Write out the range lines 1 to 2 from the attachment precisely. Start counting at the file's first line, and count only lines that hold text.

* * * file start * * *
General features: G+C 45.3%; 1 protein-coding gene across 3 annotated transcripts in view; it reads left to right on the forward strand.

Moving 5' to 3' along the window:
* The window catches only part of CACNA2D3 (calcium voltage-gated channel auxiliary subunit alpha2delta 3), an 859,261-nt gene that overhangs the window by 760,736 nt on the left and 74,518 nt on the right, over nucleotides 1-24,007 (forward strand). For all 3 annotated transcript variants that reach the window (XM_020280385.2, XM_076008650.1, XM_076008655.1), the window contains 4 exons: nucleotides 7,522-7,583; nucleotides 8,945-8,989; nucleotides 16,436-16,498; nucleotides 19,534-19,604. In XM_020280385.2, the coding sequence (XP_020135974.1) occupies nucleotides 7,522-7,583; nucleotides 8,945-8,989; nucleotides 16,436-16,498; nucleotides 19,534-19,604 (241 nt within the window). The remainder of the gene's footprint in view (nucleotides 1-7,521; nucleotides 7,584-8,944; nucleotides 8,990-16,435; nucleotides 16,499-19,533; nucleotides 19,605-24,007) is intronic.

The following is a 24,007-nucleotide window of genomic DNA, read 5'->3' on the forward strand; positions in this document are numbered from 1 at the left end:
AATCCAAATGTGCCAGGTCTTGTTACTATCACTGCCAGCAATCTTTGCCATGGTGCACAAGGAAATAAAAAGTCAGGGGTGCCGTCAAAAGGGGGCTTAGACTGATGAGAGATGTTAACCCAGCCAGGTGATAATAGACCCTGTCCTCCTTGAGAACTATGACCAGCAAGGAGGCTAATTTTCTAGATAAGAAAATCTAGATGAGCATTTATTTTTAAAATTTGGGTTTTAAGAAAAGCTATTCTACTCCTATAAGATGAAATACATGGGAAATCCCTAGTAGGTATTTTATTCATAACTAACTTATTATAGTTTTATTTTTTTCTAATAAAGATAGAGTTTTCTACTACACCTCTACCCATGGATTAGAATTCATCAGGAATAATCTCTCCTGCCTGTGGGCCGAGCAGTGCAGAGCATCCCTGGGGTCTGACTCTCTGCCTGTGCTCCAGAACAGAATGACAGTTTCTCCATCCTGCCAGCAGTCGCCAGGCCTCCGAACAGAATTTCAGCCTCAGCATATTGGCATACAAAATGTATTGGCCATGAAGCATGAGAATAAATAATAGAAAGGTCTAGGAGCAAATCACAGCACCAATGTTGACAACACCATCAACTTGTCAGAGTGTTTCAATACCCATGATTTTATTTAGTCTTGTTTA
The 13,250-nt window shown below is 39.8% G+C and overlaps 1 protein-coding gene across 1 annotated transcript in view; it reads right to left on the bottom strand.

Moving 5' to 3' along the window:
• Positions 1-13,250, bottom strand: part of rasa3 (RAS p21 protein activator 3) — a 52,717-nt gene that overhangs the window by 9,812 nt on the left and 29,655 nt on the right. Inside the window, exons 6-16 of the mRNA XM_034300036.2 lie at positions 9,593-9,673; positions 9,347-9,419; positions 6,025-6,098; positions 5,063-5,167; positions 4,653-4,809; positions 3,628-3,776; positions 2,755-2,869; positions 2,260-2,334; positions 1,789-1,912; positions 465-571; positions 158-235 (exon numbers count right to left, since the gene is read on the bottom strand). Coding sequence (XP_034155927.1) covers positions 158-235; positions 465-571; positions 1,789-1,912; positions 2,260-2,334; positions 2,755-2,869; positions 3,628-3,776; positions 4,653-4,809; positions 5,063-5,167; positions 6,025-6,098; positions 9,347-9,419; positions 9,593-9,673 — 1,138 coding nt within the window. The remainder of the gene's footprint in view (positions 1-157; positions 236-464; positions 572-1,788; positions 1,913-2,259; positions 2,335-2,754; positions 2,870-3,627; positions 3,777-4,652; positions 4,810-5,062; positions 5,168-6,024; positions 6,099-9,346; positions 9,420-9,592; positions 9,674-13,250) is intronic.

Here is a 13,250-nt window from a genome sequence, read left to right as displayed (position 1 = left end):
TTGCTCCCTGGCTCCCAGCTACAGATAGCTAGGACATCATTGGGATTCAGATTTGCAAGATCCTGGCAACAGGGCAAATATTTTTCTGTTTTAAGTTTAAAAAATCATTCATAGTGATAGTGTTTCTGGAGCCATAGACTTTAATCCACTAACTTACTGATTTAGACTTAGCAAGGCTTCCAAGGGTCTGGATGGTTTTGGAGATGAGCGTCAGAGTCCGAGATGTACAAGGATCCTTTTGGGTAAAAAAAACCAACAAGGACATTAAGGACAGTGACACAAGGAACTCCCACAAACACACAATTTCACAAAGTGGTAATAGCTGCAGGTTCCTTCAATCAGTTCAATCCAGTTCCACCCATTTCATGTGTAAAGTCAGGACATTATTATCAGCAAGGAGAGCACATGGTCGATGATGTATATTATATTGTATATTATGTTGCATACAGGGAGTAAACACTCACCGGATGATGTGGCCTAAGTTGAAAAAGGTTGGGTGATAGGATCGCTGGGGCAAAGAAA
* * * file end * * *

General features: G+C 45.3%; 1 protein-coding gene across 3 annotated transcripts in view; it reads left to right on the forward strand.

Moving 5' to 3' along the window: